Honing your zoning? Here are a few tips. - by Carol Todreas

June 15, 2018 - Front Section
Carol Todreas,
Todreas Hanley Associates

If you count the malls and shopping centers with stand alone street retail space there is roughly 50 s/f of retail per capita. This is approximately 5x to 10x more than in other developed countries. Note also that Internet retail sales are growing by leaps and bounds and now account for 20% of total retail sales. So even though there have been closures and bankruptcies we still have a glut of brick and mortar retail space.

The state of retail is fragile; yet, it is not all doom and gloom. On a positive note, retailers are emerging from the Internet with new concepts and some of yesterday’s grand dames are working on new models to re-energize their stores. All are taking far less space than before the deluge of the Internet and most still consider their stores an experiment–a work in progress. As far as retail development is concerned, strong demographic areas are in demand; in lesser demographic locations where retail is in low supply, developers are not able to easily make the leap, let alone bring along their investors. 

These are the market conditions and how municipalities deal with zoning greatly affects the future of their commercial streets and districts.

Ordinances need to be carefully crafted to reflect the current social and economic changes that we are undergoing at rapid pace with retail, transportation and overall consumer behavior. Never before has change been so quick and despite the plethora of Big Data, predicting any one trend with the Millennials and the Gen Z-ers is far from being error-free. So far they show little consistency in their consumer habits.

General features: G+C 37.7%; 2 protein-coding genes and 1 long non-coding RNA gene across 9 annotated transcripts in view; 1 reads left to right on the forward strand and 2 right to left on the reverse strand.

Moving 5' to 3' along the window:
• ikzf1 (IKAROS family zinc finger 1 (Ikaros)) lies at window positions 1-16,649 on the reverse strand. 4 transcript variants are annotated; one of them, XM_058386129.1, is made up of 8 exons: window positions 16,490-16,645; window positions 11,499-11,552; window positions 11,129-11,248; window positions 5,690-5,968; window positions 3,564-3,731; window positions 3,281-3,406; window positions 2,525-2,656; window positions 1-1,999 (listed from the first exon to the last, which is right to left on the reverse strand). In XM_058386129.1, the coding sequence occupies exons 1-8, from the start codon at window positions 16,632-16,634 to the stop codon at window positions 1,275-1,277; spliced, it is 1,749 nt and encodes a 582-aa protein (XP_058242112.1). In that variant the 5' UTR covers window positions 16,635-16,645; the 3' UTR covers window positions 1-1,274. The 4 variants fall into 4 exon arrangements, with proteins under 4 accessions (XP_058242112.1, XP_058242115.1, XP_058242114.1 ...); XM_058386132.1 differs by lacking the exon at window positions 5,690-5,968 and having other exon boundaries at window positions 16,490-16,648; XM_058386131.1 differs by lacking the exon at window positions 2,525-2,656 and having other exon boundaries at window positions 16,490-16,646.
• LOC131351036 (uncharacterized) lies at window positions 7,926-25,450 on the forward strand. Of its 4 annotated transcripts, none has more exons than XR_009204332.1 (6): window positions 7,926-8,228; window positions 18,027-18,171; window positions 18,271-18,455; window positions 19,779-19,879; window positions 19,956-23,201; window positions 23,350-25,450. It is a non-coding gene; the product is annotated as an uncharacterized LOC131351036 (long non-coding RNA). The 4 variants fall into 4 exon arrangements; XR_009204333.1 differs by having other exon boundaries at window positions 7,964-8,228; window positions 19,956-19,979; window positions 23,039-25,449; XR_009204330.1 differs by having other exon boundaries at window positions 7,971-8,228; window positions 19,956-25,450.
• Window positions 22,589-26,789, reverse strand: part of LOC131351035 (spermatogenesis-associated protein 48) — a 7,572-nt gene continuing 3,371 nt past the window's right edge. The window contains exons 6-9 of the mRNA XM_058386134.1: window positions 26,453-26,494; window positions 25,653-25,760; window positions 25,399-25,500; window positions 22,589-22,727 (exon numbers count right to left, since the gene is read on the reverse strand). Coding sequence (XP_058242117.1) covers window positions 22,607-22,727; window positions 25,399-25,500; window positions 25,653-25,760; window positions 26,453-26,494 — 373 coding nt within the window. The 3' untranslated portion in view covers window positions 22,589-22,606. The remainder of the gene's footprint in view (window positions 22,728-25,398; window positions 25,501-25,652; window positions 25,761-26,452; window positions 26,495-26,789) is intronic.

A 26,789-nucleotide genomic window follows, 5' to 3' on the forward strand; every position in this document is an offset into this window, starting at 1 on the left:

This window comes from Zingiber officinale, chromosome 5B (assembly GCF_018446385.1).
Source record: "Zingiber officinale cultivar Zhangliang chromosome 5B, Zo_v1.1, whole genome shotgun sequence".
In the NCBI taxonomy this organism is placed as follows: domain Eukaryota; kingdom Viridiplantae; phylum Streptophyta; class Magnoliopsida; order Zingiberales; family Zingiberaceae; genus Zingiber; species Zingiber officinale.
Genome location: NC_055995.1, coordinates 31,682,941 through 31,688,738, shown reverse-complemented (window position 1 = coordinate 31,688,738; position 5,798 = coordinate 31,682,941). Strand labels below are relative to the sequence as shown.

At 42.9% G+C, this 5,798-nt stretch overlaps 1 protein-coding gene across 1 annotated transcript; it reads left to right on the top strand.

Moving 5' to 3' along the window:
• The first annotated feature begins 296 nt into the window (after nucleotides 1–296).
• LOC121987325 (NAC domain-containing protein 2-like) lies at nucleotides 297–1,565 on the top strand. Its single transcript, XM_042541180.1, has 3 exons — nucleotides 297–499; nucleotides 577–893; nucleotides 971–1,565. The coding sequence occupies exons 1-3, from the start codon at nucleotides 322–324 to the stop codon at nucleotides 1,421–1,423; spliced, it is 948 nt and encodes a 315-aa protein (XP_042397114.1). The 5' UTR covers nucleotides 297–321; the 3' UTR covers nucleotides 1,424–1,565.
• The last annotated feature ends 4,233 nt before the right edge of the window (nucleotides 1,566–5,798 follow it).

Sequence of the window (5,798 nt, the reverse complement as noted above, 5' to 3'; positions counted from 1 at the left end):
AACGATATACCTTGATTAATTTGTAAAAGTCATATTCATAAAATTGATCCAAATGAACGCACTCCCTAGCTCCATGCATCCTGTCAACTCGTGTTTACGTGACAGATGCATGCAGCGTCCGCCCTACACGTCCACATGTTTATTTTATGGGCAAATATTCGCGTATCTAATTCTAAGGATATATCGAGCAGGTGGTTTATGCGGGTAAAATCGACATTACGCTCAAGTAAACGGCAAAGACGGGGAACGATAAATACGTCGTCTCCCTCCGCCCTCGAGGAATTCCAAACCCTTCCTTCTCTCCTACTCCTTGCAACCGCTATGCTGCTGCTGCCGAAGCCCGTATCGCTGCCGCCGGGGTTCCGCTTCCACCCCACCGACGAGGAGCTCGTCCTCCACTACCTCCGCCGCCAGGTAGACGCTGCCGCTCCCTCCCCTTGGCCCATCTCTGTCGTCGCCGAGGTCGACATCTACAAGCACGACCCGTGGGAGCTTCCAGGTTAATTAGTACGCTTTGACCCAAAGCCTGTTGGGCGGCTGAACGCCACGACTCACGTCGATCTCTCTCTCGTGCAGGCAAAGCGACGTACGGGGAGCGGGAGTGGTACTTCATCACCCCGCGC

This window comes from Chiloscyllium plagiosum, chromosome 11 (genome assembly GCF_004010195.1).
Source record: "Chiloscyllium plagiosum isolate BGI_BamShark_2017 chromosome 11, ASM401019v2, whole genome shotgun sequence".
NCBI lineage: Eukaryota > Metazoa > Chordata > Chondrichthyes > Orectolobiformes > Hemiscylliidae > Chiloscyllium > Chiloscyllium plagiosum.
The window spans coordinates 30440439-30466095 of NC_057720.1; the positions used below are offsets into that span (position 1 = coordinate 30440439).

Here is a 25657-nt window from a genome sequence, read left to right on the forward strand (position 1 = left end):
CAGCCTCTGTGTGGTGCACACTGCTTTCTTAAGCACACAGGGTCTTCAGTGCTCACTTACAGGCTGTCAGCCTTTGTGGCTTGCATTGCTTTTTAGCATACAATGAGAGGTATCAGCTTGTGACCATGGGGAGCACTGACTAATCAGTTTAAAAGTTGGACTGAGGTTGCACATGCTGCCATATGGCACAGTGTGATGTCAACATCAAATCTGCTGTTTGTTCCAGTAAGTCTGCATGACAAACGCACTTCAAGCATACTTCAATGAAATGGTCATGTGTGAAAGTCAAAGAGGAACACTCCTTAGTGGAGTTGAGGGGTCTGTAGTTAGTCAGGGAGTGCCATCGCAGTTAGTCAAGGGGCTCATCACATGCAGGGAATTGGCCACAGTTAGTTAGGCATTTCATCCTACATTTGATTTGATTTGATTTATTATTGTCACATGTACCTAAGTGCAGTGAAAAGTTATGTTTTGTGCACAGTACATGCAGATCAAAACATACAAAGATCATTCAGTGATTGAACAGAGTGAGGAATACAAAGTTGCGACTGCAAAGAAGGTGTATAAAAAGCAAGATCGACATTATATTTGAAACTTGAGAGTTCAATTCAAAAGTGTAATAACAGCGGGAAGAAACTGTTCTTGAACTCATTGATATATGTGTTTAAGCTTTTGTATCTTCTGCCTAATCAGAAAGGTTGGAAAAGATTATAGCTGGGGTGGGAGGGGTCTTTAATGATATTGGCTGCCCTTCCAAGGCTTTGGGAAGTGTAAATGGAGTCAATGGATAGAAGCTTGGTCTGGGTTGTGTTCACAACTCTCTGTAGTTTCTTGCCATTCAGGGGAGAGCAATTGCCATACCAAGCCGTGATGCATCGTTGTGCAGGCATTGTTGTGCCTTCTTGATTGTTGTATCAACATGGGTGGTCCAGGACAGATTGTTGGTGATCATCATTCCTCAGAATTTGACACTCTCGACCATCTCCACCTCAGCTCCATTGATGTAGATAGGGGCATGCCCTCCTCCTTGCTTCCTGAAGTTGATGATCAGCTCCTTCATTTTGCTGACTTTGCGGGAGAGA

While rezoning for each municipality will obviously be unique, two key considerations should guide municipalities as they enter the updating process: 

First, the quantity of retail in most neighborhoods needs to be less than in the previous century with small-scale stores and restaurants encouraged and readily accessible to pedestrians. 

Second, required retail at the ground floor of buildings should be broadly defined to include other commercial, recreational, cultural and educational uses that reflect how residents want and need to live in their neighborhoods.

To get the best results planning consultants and civic officials should encourage an open and inviting process. With community participation, flexibility in design, and inventive approaches, zoning for retail can benefit residents with new construction that adds value to the residential and commercial real estate.

Carol Todreas is a principal at Todreas Hanley Associates, Cambridge, Mass.


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